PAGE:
4. Destruction of natural habitats

    Much of the costal vegetation in riparian habitats along the banks of rivers and estuarine are sensitive to the salinity of the riverine and coastal waters. The zonation of mangrove plants, for example, follow the saltwater regime that inundate the river banks. Changes in sea level will affect the areas influenced by this regime. In addition, expansion into the hinterland is restricted as often these areas are already taken up by coastal development.

In areas where the underwater natural communities are affected by water depth such as that inhabited by coral reefs and sea grass beds, there will be a reduction in the photosynthetic potential as the light is reduced by deeper waters. For coral reefs living near the upper threshold of reduced light such as in the corals reefs of Pangkor, Cape Rachado and Langkawi the rise in sea level is potentially harmful.

It must be noted certain other environmental changes such as the increased sea temperatures will exert additional stressors on these natural ecosystems. There are already increased incidences of coral bleaching due to elevated sea temperatures in Langkawi and Acheh in the Straits of Malacca in recent years. (NOAA, 2019)

Marine pollution and marine debris

We can consider two main anthropogenic sources of pollution in the Straits of Malacca. Those that arise from the shipping activity and those that are introduced from land-based sources. The high volume of traffic transit in the Straits of Malacca meant that there is always a high potential of maritime accidents and introduction of pollutants into the straits.

Several major river systems flow through highly populated areas into the Straits of Malacca from both the Sumatra island and peninsular Malaysia. This introduce organic pollution (from domestic wastes, agriculture and industries) to inorganic pollution from electronic, chemical and heavy industries. The impact of this can also be seen from the high BOD levels near coastal towns such as Penang, Melaka and Kuala Selangor (Kaur, 2008)

In addition, pollution caused by terrigenous materials such as the introduction of sedimented waters increase the sediment load of the straits. Other pollutants include oil and grease (often discharged from vessels) plying the Straits of Malacca.

Marine pollution prevention in the Straits of Malacca

Malaysia is a signatory to several international conventions that try to prevent pollution at sea. This includes the 1992 Protocol to amend the 1969 International Convention on Civil Liability for Oil Pollution Damage, and the 1973 International Convention for the Prevention of Pollution from Ships. Indonesia prohibits the disposal of waste in the sea from shipping and port activities. Singapore under her Prevention of Pollution of the Sea Act prohibits the discharge of not only oil but garbage and plastics into the sea (Gard, 2014).

Several initiatives have been implemented by the Marine Department of Malaysia to help prevent maritime accidents in the Straits of Malacca and in turn prevent marine based pollution. This include the set-up of NAVTEX (Narrow Band Direct-Printing telegraphy system) for the transmission of navigational and meteorological warnings and urgent information to ships, the implementation of the AIS (Automatic Identification System) on ships and the provision of navigational aids in the straits. Currently the traffic separation scheme operating here help ships navigate safely especially in the narrow portions of the One Fathom Bank.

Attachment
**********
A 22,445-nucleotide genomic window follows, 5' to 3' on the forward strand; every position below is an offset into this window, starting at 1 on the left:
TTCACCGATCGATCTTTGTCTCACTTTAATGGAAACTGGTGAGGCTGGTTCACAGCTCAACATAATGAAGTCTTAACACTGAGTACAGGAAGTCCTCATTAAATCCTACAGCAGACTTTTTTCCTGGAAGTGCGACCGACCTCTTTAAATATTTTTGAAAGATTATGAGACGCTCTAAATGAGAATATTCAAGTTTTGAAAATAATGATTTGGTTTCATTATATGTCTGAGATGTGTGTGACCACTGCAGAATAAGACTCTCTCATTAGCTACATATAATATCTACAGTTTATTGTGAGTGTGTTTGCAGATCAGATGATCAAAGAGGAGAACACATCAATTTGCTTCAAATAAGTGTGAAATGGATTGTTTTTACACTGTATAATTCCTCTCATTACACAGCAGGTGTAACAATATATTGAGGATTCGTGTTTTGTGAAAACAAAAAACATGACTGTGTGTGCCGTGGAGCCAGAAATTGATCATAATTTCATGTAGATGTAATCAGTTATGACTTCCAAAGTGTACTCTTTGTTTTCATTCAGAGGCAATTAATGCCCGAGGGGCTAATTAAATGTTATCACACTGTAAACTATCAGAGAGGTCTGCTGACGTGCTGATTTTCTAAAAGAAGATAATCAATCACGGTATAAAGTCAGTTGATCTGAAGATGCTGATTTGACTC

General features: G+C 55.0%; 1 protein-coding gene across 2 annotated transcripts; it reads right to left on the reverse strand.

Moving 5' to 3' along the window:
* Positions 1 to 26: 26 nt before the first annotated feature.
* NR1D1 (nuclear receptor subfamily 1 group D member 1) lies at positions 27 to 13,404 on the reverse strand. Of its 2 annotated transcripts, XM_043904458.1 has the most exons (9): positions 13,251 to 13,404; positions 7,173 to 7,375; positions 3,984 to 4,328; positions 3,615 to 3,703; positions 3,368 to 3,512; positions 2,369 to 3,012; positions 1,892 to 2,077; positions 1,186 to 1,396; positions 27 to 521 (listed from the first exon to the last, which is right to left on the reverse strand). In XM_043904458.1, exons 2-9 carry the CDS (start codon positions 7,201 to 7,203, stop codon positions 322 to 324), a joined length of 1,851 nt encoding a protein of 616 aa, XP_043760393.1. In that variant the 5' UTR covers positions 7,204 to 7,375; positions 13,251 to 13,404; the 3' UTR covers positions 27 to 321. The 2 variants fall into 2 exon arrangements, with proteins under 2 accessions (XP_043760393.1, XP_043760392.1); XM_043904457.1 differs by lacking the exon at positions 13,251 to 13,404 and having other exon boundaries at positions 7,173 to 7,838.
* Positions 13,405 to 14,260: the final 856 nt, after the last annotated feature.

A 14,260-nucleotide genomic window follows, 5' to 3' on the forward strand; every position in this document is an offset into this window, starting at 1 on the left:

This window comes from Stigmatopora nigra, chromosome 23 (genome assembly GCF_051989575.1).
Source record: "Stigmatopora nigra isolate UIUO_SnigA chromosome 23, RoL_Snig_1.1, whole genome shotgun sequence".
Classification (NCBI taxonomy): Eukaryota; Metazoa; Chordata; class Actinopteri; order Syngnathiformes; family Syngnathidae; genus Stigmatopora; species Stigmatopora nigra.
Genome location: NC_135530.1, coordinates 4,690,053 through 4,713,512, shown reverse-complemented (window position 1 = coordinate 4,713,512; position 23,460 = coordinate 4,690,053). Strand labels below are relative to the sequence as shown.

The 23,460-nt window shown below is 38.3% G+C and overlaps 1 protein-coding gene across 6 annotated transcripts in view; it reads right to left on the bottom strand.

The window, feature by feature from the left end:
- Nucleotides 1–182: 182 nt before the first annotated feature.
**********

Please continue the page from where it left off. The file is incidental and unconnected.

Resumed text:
For land based pollution, entry into the marine waters is through the riverine discharge and introduction of pollution through coastal activities. Malaysia intends to clean up the marine areas by reducing pollution from its sources. In Malaysia, there is an introduction of solid waste recycle programme and the clean river programme (by the Ministry of Housing, Ministry of Land, Water and Natural Resources and Local Government and the Ministry of Energy, Science, Technology, Environment and Climate Change (Department of Irrigation and Drainage, 2017)

Malaysia has also introduced a Roadmap to Zero Single-use Plastic which was initiated in 2018 and targeted to be achieved by 2030. This programme is also expected to reduce the amount of marine plastic pollution in the Straits of Malacca (MESTECC, 2019)

Marine parks in the Straits of Malacca for sustainable fisheries

The Department of Fisheries set up the first marine park for Malaysia at Pulau Payar in the Straits of Malacca in 1994 to ensure sustainable fisheries in the area. This group of four islands is located about 15 nm from the main-land peninsular Malaysia. The island has a three nautical mile no-take zone surrounding them to protect fisheries habitats and fish stock (Department of Marine Park Malaysia, 2018).

In 2019, the second Marine Park was designated at Pulau Songsong in the Straits of Malacca after an exhaustive study headed by the Centre for Marine and Coastal Studies at Universiti Sains Malaysia. Other areas planned for marine protected areas include the fringing coral reefs of Cape Rachado in Melaka.


The diverse culture of Melaka is largely influenced by its historical association to the maritime tradition and the historical powers that administer the state here. This influence gave rise to the varied communities found here both from the local littoral states to the European colonial powers and imperial China.

Following the decline of trade in Melaka due to the development of Singapore and Jakarta the importance of Melaka weakened but the Straits of Malacca continued to play its role as an important international waterway.

Today the Straits of Malacca is the second busiest shipping lane in the world. The sustainability of this important trade route depends on the collaboration of the surrounding littoral states especially in managing the maritime congestion and ensuring security here. In addition the Straits of Malacca comprise of important natural habitats whose health are affected by the anthropogenic activities and pollution from the coastal cities and the international shipping activity.

There has been a significant effort in cleaning up the coasts and waters lining the Straits of Malacca encouraged by the establishment of the World Heritage Sites of Penang and Melaka in 2008. The sustainability of a strong tourism trade in Melaka depends on the conservation of its identity as a multicultural society with strong affinities to the sea.